I have a big file 150GB CSV file and I would like to remove the first 17 lines and the last 8 lines. I have tried the following but seems that's not working right

sed -i -n -e :a -e '1,8!{P;N;D;};N;ba' 


sed -i '1,17d' 

I wonder if someone can help with sed or awk, one liner will be great?

  • I noticed the size is 150GB, how much free space do you still have on your disk? greater than 150GB? Is file in-place change necessary? – Kent Feb 7 '13 at 13:43
  • not much, another 100GB or so – Deano Feb 7 '13 at 13:44
  • I tried sed -i -n -e :a -e '1,8!{P;N;D;};N;ba' and sed -i '1,17d' but it doesn't seem that its working right. – Deano Feb 7 '13 at 13:45
  • @user1007727 then all inter-media temp file solutions won't work for you. – Kent Feb 7 '13 at 13:48
  • If you have less memory available than the size of your file then you need to do this in chunks that are smaller than the memory available, removing sections of your original as you write them to your new file. Even in-place editors like "ed" need to buffer the contents of your file to operate on it. – Ed Morton Feb 7 '13 at 13:51
awk -v nr="$(wc -l < file)" 'NR>17 && NR<(nr-8)' file

head and tail are better for the job than sed or awk.

tail -n+18 file | head -n-8 > newfile

All awk:

awk 'NR>y+x{print A[NR%y]} {A[NR%y]=$0}' x=17 y=8 file
Try this :

sed '{[/]<n>|<string>|<regex>[/]}d' <fileName>       
sed '{[/]<adr1>[,<adr2>][/]d' <fileName>


  1. /.../=delimiters

  2. n = line number

  3. string = string found in in line

  4. regex = regular expression corresponding to the searched pattern

  5. addr = address of a line (number or pattern )

  6. d = delete

Refer this link

LENGTH=`wc -l < file`
head -n $((LENGTH-8)) file | tail -n $((LENGTH-17)) > file

Edit: As mtk posted in comment this won't work. If you want to use wc and track file length you should use:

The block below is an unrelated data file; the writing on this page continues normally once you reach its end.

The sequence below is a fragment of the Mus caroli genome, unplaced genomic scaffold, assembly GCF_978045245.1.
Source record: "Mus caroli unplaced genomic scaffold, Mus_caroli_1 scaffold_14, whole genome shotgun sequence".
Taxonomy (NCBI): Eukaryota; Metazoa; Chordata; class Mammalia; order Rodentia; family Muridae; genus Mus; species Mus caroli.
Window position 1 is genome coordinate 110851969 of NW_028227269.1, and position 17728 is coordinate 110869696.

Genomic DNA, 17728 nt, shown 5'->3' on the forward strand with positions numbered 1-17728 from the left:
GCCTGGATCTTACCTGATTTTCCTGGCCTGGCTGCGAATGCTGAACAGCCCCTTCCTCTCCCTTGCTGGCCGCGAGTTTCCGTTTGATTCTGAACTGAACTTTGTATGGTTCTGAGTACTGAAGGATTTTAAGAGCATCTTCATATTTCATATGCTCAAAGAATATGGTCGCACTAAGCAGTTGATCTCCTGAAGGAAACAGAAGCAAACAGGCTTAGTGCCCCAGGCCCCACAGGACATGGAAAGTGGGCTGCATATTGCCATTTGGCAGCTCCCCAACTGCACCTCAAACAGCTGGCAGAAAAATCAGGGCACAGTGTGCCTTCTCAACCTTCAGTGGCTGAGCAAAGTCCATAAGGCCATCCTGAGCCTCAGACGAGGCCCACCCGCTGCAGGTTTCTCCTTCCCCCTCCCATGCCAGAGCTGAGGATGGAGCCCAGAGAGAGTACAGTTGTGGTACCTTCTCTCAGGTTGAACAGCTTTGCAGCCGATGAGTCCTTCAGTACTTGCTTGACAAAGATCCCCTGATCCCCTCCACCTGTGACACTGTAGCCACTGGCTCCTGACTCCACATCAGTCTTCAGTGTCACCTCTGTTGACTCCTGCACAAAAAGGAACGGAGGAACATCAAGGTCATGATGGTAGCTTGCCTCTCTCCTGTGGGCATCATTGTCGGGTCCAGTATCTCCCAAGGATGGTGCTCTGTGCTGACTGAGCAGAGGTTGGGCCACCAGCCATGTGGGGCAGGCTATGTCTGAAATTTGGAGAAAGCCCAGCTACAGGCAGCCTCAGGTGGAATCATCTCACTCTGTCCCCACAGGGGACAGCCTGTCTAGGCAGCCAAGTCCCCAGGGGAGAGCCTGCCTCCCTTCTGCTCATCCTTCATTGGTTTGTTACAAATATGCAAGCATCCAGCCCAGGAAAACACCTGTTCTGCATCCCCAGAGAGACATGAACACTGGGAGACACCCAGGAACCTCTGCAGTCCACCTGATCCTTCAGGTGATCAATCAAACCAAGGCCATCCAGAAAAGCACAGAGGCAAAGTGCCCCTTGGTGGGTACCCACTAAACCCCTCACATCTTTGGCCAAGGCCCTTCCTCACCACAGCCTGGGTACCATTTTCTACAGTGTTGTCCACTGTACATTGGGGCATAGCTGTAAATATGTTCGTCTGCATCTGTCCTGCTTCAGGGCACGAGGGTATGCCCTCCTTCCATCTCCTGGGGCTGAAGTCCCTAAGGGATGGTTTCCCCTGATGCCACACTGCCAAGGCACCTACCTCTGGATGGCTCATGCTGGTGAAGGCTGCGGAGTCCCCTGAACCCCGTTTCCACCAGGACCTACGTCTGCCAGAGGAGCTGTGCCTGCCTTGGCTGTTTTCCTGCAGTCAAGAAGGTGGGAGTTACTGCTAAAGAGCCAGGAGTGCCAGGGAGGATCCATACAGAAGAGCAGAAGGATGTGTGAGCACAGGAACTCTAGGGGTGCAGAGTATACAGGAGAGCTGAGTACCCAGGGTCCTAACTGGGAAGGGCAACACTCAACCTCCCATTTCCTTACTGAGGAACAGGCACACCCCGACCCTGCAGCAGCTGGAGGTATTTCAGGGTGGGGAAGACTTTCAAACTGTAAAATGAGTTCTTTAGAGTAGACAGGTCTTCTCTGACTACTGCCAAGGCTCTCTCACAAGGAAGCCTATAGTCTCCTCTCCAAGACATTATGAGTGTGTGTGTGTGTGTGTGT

LENGTH=`wc -l < file`
head -n $((LENGTH-8)) file | tail -n $((LENGTH-8-17)) > file


LENGTH=`wc -l < file`
head -n $((LENGTH-8)) file > file
LENGTH=`wc -l < file`
tail -n $((LENGTH-17)) file > file

What makes this solution less elegant than that posted by choroba :)

  • 1
    This seems to be errorneous, as the tail will operate on the output of head, resulting in wrong offset of rows being counted. – mtk Feb 7 '13 at 13:39
  • Yeap, you 're right. – Adam Sznajder Feb 7 '13 at 13:40

I learnt this today for the shell.

  ghead -17  > /dev/null
  sed -n -e :a -e '1,8!{P;N;D;};N;ba'
} < my-bigfile > subset-of

One has to use a non consuming head, hence the use of ghead from the GNU coreutils.


Similar to Thor's answer, but a bit shorter:

sed -i '' -e $'1,17d;:a\nN;19,25ba\nP;D' file.txt

The -i '' tells sed to edit the file in place. (The syntax may be a bit different on your system. Check the man page.)

If you want to delete front lines from the front and tail from the end, you'd have to use the following numbers:


(I put them in curly braces here, but that's just pseudocode. You'll have to replace them by the actual numbers. Also, it should work with {front+1}, but it doesn't on my machine (macOS 10.12.4). I think that's a bug.)

I'll try to explain how the command works. Here's a human-readable version:

1,17d     # delete lines 1 ... 17, goto start
:a        # define label a
N         # add next line from file to buffer, quit if at end of file
19,25ba   # if line number is 19 ... 25, goto start (label a)
P         # print first line in buffer
D         # delete first line from buffer, go back to start

First we skip 17 lines. That's easy. The rest is tricky, but basically we keep a buffer of eight lines. We only start printing lines when the buffer is full, but we stop printing when we reach the end of the file, so at the end, there are still eight lines left in the buffer that we didn't print - in other words, we deleted them.

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